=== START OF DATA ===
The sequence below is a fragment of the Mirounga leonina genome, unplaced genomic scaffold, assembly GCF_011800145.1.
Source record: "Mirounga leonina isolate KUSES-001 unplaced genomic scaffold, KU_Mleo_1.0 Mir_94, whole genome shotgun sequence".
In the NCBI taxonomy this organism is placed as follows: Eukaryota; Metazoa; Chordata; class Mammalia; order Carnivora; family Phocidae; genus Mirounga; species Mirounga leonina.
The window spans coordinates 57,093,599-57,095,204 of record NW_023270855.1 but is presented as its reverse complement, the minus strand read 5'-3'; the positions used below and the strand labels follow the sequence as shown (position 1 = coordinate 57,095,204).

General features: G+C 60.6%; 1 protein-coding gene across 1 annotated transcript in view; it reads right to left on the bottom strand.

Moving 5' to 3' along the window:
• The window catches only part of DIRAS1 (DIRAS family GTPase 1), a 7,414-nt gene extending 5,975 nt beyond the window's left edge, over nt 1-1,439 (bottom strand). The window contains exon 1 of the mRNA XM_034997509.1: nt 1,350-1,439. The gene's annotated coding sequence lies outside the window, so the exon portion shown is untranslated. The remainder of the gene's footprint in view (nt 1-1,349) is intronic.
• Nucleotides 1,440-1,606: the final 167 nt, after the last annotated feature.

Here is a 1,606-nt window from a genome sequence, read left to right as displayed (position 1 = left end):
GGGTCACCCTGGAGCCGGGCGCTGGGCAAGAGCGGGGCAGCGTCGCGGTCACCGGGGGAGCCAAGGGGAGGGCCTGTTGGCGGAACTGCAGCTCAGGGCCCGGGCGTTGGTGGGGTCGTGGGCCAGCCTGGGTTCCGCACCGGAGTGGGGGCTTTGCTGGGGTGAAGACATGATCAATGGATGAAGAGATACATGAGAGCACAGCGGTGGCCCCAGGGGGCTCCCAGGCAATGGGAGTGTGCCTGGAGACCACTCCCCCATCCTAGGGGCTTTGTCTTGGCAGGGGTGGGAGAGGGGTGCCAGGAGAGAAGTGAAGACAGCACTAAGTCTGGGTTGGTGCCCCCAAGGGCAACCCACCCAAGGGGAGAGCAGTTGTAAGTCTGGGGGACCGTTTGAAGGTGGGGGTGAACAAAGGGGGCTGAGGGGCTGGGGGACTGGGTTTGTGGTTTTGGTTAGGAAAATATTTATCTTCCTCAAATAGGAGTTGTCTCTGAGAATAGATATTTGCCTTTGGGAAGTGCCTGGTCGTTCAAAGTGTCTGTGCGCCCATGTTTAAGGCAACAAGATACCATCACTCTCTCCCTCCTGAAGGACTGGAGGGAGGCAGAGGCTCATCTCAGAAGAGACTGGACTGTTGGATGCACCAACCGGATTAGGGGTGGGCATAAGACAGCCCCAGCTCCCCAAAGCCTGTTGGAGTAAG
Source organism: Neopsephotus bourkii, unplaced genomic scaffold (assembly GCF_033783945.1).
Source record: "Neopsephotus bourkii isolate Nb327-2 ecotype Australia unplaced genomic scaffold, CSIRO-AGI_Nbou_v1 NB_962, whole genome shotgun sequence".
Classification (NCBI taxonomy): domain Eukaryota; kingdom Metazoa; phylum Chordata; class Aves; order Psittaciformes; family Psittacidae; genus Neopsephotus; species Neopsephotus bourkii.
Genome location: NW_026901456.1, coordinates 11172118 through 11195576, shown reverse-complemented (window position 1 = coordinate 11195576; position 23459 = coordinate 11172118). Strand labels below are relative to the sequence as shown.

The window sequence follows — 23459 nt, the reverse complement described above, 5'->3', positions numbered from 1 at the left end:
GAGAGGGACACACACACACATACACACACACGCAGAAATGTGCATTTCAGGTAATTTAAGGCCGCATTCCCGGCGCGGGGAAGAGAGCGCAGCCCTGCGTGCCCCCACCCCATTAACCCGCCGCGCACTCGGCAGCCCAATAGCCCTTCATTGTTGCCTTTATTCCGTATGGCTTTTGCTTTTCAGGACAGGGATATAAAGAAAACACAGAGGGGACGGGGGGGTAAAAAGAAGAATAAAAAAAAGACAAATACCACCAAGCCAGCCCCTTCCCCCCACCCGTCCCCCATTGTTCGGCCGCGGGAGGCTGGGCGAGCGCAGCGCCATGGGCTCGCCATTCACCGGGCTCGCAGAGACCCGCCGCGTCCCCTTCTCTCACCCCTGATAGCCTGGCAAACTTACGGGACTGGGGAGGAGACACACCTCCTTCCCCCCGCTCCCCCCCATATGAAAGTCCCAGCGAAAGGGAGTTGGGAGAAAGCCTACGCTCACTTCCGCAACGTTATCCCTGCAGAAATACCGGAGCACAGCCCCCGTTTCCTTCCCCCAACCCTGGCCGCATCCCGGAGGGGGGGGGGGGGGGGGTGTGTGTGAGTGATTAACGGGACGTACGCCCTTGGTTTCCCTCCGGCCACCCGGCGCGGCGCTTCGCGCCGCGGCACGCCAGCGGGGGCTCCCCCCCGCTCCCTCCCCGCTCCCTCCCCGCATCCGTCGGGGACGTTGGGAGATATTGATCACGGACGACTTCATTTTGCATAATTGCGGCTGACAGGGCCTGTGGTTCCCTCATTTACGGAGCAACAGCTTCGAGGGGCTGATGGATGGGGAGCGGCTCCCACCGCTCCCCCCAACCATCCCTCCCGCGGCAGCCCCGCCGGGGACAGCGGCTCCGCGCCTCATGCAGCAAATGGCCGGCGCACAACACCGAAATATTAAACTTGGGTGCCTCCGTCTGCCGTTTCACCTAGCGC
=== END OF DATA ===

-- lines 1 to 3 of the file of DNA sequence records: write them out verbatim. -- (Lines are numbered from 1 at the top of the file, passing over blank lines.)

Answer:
The sequence below is a fragment of the Mirounga leonina genome, unplaced genomic scaffold, assembly GCF_011800145.1.
Source record: "Mirounga leonina isolate KUSES-001 unplaced genomic scaffold, KU_Mleo_1.0 Mir_94, whole genome shotgun sequence".
In the NCBI taxonomy this organism is placed as follows: Eukaryota; Metazoa; Chordata; class Mammalia; order Carnivora; family Phocidae; genus Mirounga; species Mirounga leonina.